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This article discusses the mythological being called a troll. For other meanings, see troll (disambiguation).

A troll is a fictitious humanoid monster of Scandinavian folklore, as in "The Three Billy Goats Gruff," the well-known Scandinavian folk tale in which a troll living under a bridge torments some billy goats that want to cross. Grendel in the poem Beowulf is a closely similar creature. Trolls were popularized outside of Scandinavia by Tolkien.

Table of contents
1 Description of trolls
2 Trolls in literature
3 Troll dolls

Description of trolls

According to a 1908 Cyclopedia: "Trolls are Dwarfs of Northern mythology, living in hills or mounds; they are represented as stumpy, misshapen, and humpbacked, inclined to thieving, and fond of carrying off children or substituting one of their own offspring for that of a human mother. They are called hill-people, and are especially averse to noise, from a recollection of the time when Thor used to fling his hammer at them." The hammer, Mjolnir, was forged by trolls.

Trolls are one of the most frequent creatures of Scandinavian fairy tales and more common than elves, dwarves, witches and giants. They hoard gold. They come in any size and can be as huge as giants or as small as dwarves. They are however always regarded as having poor intellect (especially the males), big noses, long arms, and as being hairy and not very beautiful (except for certain females). In Scandinavian fairy tales trolls generally turn to stone if exposed to sunlight. They live in the forest and in mountains and sometimes kidnap children that have to live with them. Occasionally they even steal a new-born baby leaving their own offspring, a changeling, in return (an ancient explanation for children born with Down's syndrome). Young Swedish children frequently believe in trolls, and a way to teach children to brush their teeth is to tell them to get rid of the very small "tooth trolls" that otherwise will make holes in their teeth.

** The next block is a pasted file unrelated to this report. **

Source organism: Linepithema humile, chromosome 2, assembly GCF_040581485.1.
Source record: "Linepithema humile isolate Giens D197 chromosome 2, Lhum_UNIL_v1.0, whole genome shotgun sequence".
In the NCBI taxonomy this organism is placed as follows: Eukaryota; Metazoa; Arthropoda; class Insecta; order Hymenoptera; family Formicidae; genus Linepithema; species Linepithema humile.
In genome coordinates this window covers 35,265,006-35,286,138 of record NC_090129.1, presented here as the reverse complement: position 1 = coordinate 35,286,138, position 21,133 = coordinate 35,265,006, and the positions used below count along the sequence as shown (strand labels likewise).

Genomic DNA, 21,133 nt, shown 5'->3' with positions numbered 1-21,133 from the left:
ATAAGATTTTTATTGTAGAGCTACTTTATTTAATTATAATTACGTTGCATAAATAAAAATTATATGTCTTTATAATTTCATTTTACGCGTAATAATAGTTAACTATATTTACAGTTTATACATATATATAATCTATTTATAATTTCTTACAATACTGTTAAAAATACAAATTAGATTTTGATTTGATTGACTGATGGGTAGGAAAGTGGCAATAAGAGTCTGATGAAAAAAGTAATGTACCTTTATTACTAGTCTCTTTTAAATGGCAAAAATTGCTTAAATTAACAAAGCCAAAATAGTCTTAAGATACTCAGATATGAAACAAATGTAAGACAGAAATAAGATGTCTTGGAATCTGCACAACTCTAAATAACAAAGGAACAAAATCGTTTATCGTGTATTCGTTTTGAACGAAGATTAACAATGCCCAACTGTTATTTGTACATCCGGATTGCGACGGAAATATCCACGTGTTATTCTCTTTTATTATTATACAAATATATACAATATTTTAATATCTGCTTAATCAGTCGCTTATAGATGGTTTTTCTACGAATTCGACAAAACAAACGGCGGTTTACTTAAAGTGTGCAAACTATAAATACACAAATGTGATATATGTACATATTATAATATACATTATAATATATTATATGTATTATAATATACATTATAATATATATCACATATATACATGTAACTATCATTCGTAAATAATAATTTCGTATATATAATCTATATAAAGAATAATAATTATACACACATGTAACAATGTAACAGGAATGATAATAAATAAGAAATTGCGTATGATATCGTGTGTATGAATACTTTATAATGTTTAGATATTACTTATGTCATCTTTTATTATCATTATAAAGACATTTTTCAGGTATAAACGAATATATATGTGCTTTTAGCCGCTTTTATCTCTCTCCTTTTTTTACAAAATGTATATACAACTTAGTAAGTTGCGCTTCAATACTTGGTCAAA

Trolls in literature

In J. R. R. Tolkien's world of Middle-earth, trolls are very large (around 9 feet tall) humanoids of poor intellect. They turn to stone when exposed to sunlight and they enjoy eating hobbits and dwarves. In The Lord of the Rings, a new breed appears, called the Olog-Hai. Unlike the old trolls, they are capable of speech and movement under sunlight. It is unknown how Sauron the Enemy managed to breed them - though it is stated by an Ent that Trolls were "made in mockery of" Ents, similarly to the way that Orcs were bred from captured and tormented Elves. It is not known how serious this hint is intended to be, as Tolkien did not discuss in detail the ways in which "good" beings could be corrupted to evil.

In the Discworld books by Terry Pratchett, Trolls are large creatures who are composed of rock. They have a tendency towards violence, and their intelligence is inversely proportional to the temperature, making them quite unintelligent in warm climates.

In the Dungeons & Dragons role-playing game, trolls are tall and skinny monsters with large, pointy noses and green skin. In D&D, trolls steadily regenerate all damage unless it is caused by acid or fire. (This version of troll originated with the Poul Anderson story Three Hearts and Three Lions.)

In the Earthdawn role-playing game, trolls are a tall, muscular and honorable race which players can role-play. Earthdawn trolls have curling horns like goats, lots of body hair and enlarged lower canines.

In the world of Harry Potter, trolls are giant monsters that kill everyone they encounter. In Harry Potter and the Philosopher's Stone Harry and Ron save Hermione from a full-grown mountain troll. There are a few other subsequent mentions of trolls; for example it was rumored that Harry's Firebolt, which Dolores Umbridge "confiscated" was guarded by troll. In the film, the troll was animated with computer-generated imagery.

In the TV mini-series The 10th Kingdom, trolls are the ruling race of the 3rd kingdom, having large pointy ears and noses wild hair, poor intelligence and a love of shoes and leather.

Troll dolls

A much more harmless variant of trolls are troll dolls, a type of toy doll that became a fad after its creation in 1959 by Danish Woodcutter Thomas Dam. Although retaining the fabled ugliness of trolls, troll dolls are also cute and cuddly, according to some tastes.